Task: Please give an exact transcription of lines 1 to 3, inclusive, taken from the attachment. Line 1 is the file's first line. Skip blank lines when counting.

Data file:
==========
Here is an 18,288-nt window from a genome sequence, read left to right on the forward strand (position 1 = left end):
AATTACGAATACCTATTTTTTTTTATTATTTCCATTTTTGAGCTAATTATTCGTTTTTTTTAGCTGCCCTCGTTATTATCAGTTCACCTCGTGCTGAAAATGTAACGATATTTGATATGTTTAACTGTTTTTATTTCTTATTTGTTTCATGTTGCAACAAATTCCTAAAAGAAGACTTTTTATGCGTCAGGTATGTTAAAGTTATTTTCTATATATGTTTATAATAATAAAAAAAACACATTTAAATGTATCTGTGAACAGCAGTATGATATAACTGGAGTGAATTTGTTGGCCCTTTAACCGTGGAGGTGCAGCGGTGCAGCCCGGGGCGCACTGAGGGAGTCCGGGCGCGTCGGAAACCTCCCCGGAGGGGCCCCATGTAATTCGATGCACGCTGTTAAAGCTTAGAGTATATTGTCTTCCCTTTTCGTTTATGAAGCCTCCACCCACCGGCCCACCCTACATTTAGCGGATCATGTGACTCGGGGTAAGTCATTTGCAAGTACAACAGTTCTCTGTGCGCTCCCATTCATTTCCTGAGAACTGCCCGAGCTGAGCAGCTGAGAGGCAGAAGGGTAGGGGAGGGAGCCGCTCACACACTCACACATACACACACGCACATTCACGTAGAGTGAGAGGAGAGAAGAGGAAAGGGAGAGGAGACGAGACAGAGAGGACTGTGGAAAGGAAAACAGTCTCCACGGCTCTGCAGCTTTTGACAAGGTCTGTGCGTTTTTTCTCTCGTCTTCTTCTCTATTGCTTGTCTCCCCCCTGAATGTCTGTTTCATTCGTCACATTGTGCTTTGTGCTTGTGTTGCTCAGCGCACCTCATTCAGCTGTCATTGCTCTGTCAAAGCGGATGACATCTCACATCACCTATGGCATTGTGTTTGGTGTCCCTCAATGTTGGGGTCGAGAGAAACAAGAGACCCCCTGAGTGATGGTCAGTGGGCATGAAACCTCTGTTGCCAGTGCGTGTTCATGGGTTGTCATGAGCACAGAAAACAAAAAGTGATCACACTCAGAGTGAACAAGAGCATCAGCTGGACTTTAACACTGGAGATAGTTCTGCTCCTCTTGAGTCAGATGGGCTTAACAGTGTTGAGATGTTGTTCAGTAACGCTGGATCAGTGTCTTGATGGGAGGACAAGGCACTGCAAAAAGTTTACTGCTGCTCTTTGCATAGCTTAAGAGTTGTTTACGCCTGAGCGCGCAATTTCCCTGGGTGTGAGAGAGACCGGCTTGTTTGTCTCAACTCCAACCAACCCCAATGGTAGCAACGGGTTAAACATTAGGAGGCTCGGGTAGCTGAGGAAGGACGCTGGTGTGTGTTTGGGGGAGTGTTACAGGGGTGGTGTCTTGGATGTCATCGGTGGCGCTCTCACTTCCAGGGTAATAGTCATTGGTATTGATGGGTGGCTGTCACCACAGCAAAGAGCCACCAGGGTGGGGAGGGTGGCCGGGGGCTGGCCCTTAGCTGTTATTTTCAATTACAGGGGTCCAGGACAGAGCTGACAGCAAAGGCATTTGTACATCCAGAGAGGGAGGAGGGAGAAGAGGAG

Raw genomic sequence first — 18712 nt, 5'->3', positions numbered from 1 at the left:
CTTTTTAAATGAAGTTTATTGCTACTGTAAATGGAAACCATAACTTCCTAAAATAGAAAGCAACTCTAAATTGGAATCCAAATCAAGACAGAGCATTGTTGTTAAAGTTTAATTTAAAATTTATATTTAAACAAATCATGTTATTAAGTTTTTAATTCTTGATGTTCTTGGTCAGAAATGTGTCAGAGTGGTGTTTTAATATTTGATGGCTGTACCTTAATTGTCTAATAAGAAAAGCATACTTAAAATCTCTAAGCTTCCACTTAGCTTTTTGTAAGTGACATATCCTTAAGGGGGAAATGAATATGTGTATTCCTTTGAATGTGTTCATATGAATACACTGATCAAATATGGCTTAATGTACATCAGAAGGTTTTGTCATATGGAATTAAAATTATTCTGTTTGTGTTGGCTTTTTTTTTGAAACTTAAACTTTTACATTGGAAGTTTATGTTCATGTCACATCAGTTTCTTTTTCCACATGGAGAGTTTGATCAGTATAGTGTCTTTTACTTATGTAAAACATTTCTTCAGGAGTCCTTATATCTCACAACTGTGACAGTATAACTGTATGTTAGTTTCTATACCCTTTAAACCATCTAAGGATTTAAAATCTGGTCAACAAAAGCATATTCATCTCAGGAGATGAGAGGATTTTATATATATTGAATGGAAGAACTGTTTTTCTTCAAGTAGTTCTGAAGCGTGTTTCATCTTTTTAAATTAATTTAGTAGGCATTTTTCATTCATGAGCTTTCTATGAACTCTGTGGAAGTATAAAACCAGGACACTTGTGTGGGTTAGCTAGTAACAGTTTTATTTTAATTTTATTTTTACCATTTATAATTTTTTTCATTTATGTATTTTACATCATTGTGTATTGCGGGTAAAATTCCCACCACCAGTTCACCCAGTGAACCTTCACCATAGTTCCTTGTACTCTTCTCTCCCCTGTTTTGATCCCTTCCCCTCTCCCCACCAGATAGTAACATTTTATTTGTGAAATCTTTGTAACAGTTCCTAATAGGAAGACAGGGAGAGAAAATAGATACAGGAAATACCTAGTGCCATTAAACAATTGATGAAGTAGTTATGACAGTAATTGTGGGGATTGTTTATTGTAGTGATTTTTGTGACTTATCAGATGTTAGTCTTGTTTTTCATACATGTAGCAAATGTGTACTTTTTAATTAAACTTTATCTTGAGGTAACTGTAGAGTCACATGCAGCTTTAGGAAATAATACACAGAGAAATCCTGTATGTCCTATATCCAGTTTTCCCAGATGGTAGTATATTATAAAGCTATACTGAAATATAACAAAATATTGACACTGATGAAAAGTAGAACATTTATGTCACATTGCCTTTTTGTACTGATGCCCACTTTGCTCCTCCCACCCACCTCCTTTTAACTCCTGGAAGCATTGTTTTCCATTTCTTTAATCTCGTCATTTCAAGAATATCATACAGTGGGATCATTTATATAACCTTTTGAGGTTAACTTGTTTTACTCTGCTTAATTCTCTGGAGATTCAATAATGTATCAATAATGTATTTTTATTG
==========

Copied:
Here is an 18,288-nt window from a genome sequence, read left to right on the forward strand (position 1 = left end):
AATTACGAATACCTATTTTTTTTTATTATTTCCATTTTTGAGCTAATTATTCGTTTTTTTTAGCTGCCCTCGTTATTATCAGTTCACCTCGTGCTGAAAATGTAACGATATTTGATATGTTTAACTGTTTTTATTTCTTATTTGTTTCATGTTGCAACAAATTCCTAAAAGAAGACTTTTTATGCGTCAGGTATGTTAAAGTTATTTTCTATATATGTTTATAATAATAAAAAAAACACATTTAAATGTATCTGTGAACAGCAGTATGATATAACTGGAGTGAATTTGTTGGCCCTTTAACCGTGGAGGTGCAGCGGTGCAGCCCGGGGCGCACTGAGGGAGTCCGGGCGCGTCGGAAACCTCCCCGGAGGGGCCCCATGTAATTCGATGCACGCTGTTAAAGCTTAGAGTATATTGTCTTCCCTTTTCGTTTATGAAGCCTCCACCCACCGGCCCACCCTACATTTAGCGGATCATGTGACTCGGGGTAAGTCATTTGCAAGTACAACAGTTCTCTGTGCGCTCCCATTCATTTCCTGAGAACTGCCCGAGCTGAGCAGCTGAGAGGCAGAAGGGTAGGGGAGGGAGCCGCTCACACACTCACACATACACACACGCACATTCACGTAGAGTGAGAGGAGAGAAGAGGAAAGGGAGAGGAGACGAGACAGAGAGGACTGTGGAAAGGAAAACAGTCTCCACGGCTCTGCAGCTTTTGACAAGGTCTGTGCGTTTTTTCTCTCGTCTTCTTCTCTATTGCTTGTCTCCCCCCTGAATGTCTGTTTCATTCGTCACATTGTGCTTTGTGCTTGTGTTGCTCAGCGCACCTCATTCAGCTGTCATTGCTCTGTCAAAGCGGATGACATCTCACATCACCTATGGCATTGTGTTTGGTGTCCCTCAATGTTGGGGTCGAGAGAAACAAGAGACCCCCTGAGTGATGGTCAGTGGGCATGAAACCTCTGTTGCCAGTGCGTGTTCATGGGTTGTCATGAGCACAGAAAACAAAAAGTGATCACACTCAGAGTGAACAAGAGCATCAGCTGGACTTTAACACTGGAGATAGTTCTGCTCCTCTTGAGTCAGATGGGCTTAACAGTGTTGAGATGTTGTTCAGTAACGCTGGATCAGTGTCTTGATGGGAGGACAAGGCACTGCAAAAAGTTTACTGCTGCTCTTTGCATAGCTTAAGAGTTGTTTACGCCTGAGCGCGCAATTTCCCTGGGTGTGAGAGAGACCGGCTTGTTTGTCTCAACTCCAACCAACCCCAATGGTAGCAACGGGTTAAACATTAGGAGGCTCGGGTAGCTGAGGAAGGACGCTGGTGTGTGTTTGGGGGAGTGTTACAGGGGTGGTGTCTTGGATGTCATCGGTGGCGCTCTCACTTCCAGGGTAATAGTCATTGGTATTGATGGGTGGCTGTCACCACAGCAAAGAGCCACCAGGGTGGGGAGGGTGGCCGGGGGCTGGCCCTTAGCTGTTATTTTCAATTACAGGGGTCCAGGACAGAGCTGACAGCAAAGGCATTTGTACATCCAGAGAGGGAGGAGGGAGAAGAGGAG

Raw genomic sequence first — 18712 nt, 5'->3', positions numbered from 1 at the left: